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What are the differences between Perl, Python, AWK and sed?
What is the difference between sed and awk?

Maybe not a very specific question, but I am confusing aboutthe differences among grep, awk and sed in terms of their role in unix/linux system admin and text processing.

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marked as duplicate by gpojd, Jonathan Leffler, Robᵩ, Adam Maras, Graviton Oct 12 '11 at 1:13

This question has been asked before and already has an answer. If those answers do not fully address your question, please ask a new question.


3 Answers 3

up vote 45 down vote accepted

Short definition:

grep: search for specific terms in a file

$ grep This file.txt
Every line containing "This"
Every line containing "This"
Every line containing "This"
Every line containing "This"

$ cat file.txt
Every line containing "This"
Every line containing "This"
Every line containing "That"
Every line containing "This"
Every line containing "This"

Now awk and sed are completly different than grep. awk and sed are text processors. Not only do they have the ability to find what you are looking for in text, they have the ability to remove, add and modify the text as well (and much more).

awk is mostly used for data extraction and reporting. sed is a stream editor
Each one of them has its own functionality and specialties.


$ sed -i 's/cat/dog/' file.txt
# this will replace any occurrence of the characters 'cat' by 'dog'


$ awk '{print $2}' file.txt
# this will print the second column of file.txt

Basic awk usage:
Compute sum/average/max/min/etc. what ever you may need.

$ cat file.txt
A 10
B 20
C 60
$ awk 'BEGIN {sum=0; count=0; OFS="\t"} {sum+=$2; count++} END {print "Average:", sum/count}' file.txt
Average:    30

I recommend that you read this book: Sed & Awk: 2nd Ed.

It will help you become a proficient sed/awk user on any unix-like environment.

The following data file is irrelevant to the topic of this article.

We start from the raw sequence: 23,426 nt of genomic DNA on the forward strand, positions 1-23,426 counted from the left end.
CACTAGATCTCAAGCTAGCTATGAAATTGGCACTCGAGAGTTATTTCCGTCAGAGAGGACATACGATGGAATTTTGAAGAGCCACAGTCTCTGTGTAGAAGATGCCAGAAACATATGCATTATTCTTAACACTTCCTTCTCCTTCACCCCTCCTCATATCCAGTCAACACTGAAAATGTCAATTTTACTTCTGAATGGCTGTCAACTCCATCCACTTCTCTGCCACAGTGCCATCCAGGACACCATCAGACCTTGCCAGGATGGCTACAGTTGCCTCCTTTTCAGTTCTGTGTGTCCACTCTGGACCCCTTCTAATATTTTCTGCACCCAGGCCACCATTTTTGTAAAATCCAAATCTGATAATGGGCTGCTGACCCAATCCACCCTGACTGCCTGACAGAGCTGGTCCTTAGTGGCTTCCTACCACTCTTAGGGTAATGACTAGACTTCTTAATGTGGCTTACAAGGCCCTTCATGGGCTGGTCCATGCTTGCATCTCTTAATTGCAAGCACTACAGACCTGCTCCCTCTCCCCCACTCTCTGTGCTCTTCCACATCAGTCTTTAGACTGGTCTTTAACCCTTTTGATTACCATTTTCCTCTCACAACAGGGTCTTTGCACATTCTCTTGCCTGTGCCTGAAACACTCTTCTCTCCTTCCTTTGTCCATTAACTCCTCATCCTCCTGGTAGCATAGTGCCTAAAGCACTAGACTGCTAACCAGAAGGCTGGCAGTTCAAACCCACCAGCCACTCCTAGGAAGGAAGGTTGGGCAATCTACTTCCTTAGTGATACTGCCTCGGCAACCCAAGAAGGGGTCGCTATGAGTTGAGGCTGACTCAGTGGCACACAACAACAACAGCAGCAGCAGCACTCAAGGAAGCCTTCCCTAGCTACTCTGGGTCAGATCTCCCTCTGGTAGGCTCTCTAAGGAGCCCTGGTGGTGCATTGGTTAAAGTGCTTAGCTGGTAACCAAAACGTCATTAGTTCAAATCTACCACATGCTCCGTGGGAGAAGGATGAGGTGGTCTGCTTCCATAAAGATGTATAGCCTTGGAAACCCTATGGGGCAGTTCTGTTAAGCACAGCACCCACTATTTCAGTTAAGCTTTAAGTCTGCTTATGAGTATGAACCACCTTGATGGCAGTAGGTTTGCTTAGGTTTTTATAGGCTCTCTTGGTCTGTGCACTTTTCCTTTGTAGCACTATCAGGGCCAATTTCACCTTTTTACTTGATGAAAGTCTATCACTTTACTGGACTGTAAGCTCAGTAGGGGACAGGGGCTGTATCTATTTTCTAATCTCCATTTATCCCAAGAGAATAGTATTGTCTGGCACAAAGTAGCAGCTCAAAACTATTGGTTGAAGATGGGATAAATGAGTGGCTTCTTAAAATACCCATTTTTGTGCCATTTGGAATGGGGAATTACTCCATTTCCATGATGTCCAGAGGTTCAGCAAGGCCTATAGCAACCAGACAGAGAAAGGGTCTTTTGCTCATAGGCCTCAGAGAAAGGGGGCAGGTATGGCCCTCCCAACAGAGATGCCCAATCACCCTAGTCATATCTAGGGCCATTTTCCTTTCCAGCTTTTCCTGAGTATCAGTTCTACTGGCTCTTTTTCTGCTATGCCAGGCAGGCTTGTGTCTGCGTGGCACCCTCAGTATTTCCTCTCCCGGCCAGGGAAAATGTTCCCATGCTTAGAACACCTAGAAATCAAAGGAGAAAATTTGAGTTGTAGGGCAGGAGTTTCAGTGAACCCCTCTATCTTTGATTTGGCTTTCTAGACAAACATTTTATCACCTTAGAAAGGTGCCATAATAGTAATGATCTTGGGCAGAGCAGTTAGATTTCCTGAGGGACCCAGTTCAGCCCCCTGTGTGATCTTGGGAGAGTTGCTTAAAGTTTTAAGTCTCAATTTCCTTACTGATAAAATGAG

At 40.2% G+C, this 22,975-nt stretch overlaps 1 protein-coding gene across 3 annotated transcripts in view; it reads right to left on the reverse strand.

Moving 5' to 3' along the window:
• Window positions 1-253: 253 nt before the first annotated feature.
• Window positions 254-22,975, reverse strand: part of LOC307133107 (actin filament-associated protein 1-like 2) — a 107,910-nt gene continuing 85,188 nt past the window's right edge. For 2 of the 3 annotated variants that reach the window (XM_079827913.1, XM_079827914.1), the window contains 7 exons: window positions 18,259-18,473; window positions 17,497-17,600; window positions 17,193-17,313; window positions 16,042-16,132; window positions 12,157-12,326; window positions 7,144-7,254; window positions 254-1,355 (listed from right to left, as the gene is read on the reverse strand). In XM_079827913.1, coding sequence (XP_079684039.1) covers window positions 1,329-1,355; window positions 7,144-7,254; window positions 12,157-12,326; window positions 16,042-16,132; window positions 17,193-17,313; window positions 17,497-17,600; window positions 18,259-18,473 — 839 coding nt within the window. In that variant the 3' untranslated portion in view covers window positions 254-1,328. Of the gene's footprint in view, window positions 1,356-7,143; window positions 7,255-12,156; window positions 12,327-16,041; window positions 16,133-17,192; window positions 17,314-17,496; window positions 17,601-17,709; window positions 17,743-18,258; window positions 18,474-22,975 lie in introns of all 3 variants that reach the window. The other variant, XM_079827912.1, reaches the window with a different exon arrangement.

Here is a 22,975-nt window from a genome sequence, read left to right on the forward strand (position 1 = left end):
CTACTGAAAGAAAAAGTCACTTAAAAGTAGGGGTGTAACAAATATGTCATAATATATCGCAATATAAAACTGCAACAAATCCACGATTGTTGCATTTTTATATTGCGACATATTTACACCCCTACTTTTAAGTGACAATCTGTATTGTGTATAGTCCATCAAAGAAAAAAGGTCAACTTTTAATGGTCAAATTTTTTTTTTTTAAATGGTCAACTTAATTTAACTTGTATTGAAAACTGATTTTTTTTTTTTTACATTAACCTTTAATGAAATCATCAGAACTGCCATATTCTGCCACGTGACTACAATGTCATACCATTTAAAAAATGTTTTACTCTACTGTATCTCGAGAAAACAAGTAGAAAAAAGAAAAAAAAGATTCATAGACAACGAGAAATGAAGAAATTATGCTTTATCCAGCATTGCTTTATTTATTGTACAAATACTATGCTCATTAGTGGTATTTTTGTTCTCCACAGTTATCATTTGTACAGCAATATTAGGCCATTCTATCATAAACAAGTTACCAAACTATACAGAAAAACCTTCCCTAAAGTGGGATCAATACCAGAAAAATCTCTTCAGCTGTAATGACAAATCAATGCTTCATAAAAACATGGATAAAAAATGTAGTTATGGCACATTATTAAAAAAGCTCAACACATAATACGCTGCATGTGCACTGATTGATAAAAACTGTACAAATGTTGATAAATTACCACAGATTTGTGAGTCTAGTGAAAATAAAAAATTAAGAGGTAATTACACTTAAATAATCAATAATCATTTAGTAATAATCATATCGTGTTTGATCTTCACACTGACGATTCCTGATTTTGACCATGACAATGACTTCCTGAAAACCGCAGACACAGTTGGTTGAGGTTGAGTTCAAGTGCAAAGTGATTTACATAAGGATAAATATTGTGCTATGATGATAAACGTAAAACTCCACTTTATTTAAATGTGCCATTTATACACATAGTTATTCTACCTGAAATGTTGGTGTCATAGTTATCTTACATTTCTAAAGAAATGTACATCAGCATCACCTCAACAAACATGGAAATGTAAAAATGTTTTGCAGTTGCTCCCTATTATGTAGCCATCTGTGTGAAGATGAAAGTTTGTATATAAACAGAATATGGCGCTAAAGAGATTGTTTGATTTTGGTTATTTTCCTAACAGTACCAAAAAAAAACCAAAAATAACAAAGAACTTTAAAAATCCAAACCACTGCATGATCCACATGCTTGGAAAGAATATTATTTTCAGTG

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Grep is useful if you want to quickly search for lines that match in a file. It can also return some other simple information like matching line numbers, match count, and file name lists.

Awk is an entire programming language built around reading CSV-style files, processing the records, and optionally printing out a result data set. It can do many things but it is not the easiest tool to use for simple tasks.

Sed is useful when you want to make changes to a file based on regular expressions. It allows you to easily match parts of lines, make modifications, and print out results. It's less expressive than awk but that lends it to somewhat easier use for simple tasks. It has many more complicated operators you can use (I think it's even turing complete), but in general you won't use those features.

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One can search for a lines in a file with AWK as much fast as with Grep. That's the first case described here: grep vs awk : 10 examples of pattern search (theunixschool). –  Hibou57 Jul 8 '14 at 15:53

I just want to mention a thing, there are many tools can do text processing, e.g. sort, cut, split, join, paste, comm, uniq, column, rev, tac, tr, nl, pr, head, tail.....

they are very handy but you have to learn their options etc.

A lazy way (not the best way) to learn text processing might be: only learn grep , sed and awk. with this three tools, you can solve almost 99% of text processing problems and don't need to memorize above different cmds and options. :)

AND, if you 've learned and used the three, you knew the difference. Actually, the difference here means which tool is good at solving what kind of problem.

a more lazy way might be learning a script language (python, perl or ruby) and do every text processing with it.

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Thanks, very nice development over the OP's question –  cedbeu Jul 21 '13 at 19:38
Depends on the complexity of the job to do aside of the pattern matching. If there is a lot of logic aside of pattern magic, Python will be a better option, if the surrounding logic is more simple, SEd/Grep/AWK. –  Hibou57 Jul 8 '14 at 15:57

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